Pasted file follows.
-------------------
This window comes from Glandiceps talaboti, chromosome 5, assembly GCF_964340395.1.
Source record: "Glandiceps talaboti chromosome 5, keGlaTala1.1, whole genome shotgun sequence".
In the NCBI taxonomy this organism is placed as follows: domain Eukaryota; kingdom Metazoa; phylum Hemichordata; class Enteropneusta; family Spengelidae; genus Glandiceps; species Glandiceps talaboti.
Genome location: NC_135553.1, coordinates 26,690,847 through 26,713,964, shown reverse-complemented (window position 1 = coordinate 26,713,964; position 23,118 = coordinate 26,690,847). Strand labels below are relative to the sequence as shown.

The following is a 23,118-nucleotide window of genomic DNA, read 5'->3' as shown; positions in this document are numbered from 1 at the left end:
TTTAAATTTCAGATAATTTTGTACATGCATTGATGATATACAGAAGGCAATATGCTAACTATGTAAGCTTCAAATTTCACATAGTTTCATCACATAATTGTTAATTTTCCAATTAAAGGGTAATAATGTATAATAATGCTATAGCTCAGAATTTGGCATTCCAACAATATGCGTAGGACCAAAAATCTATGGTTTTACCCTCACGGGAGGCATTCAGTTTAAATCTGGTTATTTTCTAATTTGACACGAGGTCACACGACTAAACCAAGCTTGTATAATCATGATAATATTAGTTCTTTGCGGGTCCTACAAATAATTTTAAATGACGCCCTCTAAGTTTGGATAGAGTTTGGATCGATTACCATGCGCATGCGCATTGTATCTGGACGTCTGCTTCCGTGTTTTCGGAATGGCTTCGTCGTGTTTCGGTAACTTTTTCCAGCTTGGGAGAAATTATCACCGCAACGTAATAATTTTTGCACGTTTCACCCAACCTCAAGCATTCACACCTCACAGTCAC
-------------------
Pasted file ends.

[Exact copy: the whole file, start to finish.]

This window comes from Glandiceps talaboti, chromosome 5, assembly GCF_964340395.1.
Source record: "Glandiceps talaboti chromosome 5, keGlaTala1.1, whole genome shotgun sequence".
In the NCBI taxonomy this organism is placed as follows: domain Eukaryota; kingdom Metazoa; phylum Hemichordata; class Enteropneusta; family Spengelidae; genus Glandiceps; species Glandiceps talaboti.
Genome location: NC_135553.1, coordinates 26,690,847 through 26,713,964, shown reverse-complemented (window position 1 = coordinate 26,713,964; position 23,118 = coordinate 26,690,847). Strand labels below are relative to the sequence as shown.

The following is a 23,118-nucleotide window of genomic DNA, read 5'->3' as shown; positions in this document are numbered from 1 at the left end:
TTTAAATTTCAGATAATTTTGTACATGCATTGATGATATACAGAAGGCAATATGCTAACTATGTAAGCTTCAAATTTCACATAGTTTCATCACATAATTGTTAATTTTCCAATTAAAGGGTAATAATGTATAATAATGCTATAGCTCAGAATTTGGCATTCCAACAATATGCGTAGGACCAAAAATCTATGGTTTTACCCTCACGGGAGGCATTCAGTTTAAATCTGGTTATTTTCTAATTTGACACGAGGTCACACGACTAAACCAAGCTTGTATAATCATGATAATATTAGTTCTTTGCGGGTCCTACAAATAATTTTAAATGACGCCCTCTAAGTTTGGATAGAGTTTGGATCGATTACCATGCGCATGCGCATTGTATCTGGACGTCTGCTTCCGTGTTTTCGGAATGGCTTCGTCGTGTTTCGGTAACTTTTTCCAGCTTGGGAGAAATTATCACCGCAACGTAATAATTTTTGCACGTTTCACCCAACCTCAAGCATTCACACCTCACAGTCAC